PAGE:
C. A. Pack

Musings & Brainstorms & Rants

April 2014

Before there were teleprompters...

I just saw the link to this Facebook video on HuffPo. It shows Fred Astaire introducing Marilyn Monroe
to present an Oscar. It’s from 1951, when the Oscars were a radio-only broadcast, and there was no need for a teleprompterwhich was only in its infancy at the time.

The stars were “dressed to the nines.” And Marilyn Monroe was able to glide across the stage in whatever shoes she had on, unlike many actresses today, who mince along carefully on too-high heels.

Ahhh ... Hollywood glamour.

The Character of Characters

Chronicles: The Library of Illumination
has a great pair of protagonists whose personalities complement each other—like bacon and eggs... gin and tonic... milk and cookies... Actually they’re teens, so scratch the gin and tonic.

Jackson and Johanna thumbnail

It’s a wonder I can write about them (or any of the other characters who populate my books) at all, because I have a horrible memory. So I need ways to remember each individual—or they’ll blend into one another. As a result, many of my characters are based on actors or historical figures—people whose appearance embodies the character I’m creating—and whose image I can conjure at a moment’s notice to get the details right. Once I know what they look like, I put some thought into their names. I often research both first and surnames for a particular region or ethnicity and look up their meanings, so the name reflects the character. And in my historical books, I’ll study clothing for the period and dress my characters accordingly.

That process worked really well for my first two novels, however,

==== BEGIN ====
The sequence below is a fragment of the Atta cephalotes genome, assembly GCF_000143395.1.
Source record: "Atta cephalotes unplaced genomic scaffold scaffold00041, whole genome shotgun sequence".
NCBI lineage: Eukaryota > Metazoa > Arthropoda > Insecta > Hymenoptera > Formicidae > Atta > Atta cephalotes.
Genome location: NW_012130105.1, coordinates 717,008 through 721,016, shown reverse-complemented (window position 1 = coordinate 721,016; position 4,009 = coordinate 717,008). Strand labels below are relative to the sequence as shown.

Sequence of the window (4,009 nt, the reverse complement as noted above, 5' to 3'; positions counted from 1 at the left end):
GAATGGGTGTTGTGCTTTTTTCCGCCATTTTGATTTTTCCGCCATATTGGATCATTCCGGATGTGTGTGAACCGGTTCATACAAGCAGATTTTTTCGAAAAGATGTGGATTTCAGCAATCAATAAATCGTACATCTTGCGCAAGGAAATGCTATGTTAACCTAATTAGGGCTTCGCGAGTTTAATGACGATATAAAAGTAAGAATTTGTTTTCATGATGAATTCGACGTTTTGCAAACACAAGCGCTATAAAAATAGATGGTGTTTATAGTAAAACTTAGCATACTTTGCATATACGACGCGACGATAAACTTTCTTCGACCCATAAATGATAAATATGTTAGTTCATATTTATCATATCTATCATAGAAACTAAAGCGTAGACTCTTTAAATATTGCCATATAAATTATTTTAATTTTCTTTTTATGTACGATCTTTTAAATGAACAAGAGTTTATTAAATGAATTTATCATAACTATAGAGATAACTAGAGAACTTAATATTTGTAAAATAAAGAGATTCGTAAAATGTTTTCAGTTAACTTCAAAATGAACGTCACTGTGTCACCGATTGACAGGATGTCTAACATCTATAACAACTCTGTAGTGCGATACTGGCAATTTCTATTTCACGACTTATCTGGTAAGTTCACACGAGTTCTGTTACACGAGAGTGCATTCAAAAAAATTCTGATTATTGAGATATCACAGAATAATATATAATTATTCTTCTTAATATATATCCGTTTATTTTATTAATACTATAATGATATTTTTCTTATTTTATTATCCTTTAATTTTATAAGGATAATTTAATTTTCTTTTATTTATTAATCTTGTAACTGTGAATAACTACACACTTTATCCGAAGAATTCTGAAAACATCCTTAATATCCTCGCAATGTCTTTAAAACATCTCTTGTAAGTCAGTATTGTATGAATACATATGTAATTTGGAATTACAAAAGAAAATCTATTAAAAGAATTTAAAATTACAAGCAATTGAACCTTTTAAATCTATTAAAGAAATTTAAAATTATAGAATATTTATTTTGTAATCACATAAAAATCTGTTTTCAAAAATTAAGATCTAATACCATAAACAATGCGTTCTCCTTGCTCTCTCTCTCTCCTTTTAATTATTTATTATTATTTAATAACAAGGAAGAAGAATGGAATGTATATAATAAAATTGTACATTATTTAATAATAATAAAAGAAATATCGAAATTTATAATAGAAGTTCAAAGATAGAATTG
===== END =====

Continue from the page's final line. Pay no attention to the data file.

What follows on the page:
Chronicles: The Library of Illumination took a 180 degree turn. Johanna Charette and Jackson Roth came out of nowhere. Johanna arrived first as the sole protagonist in the original Library of Illumination novelette, and her characteristics and background developed out of thin air. When I started that story, it wasn’t with a particular genre in mind, nor with the intention of turning it into series. I only intended to write a short story. I though I’d end up with a little cozy mystery. Instead, I created a library that came to life along with its enchanted books, and I couldn’t leave it alone.

I began the sequel,
Doubloons, knowing I needed a male to counterbalance Johanna’s character. He developed on the page rather than in my mind. The more I wrote, the more solid he became. I actually think he’s a better character than Johanna because you get to meet his family and his friends in the book and they all add dimension to his character. Johanna gave birth to the series, but because she never knew her parents and was brought up in an institution she happily left behind, her background is not as deep. We know she’s devoted and smart and steadfast, and we learn in Casanova that she can come across as sexy, as well. But we won’t really know her until the novelettes making up the Second Chronicles of Illuminations are released. There’s going to be a lot going on—and I’ve set up a few story lines that will give Johanna layers upon layers.

Finally, each character needs its own voice. They have to sound different when they speak. They have to have their own special phrases or nuances, and that’s usually based on their personalities. So think about your characters—their personalities—their backgrounds—their ethnicities—and give each one a unique voice with their own speech patterns, quirks, and vocabularies to help illustrate who they are.


After seeing another comic by Grant Snider, I checked out his website and loved what I found. This is just one of them. I thought I’d share it because I firmly believe in muses.

Me and the Muses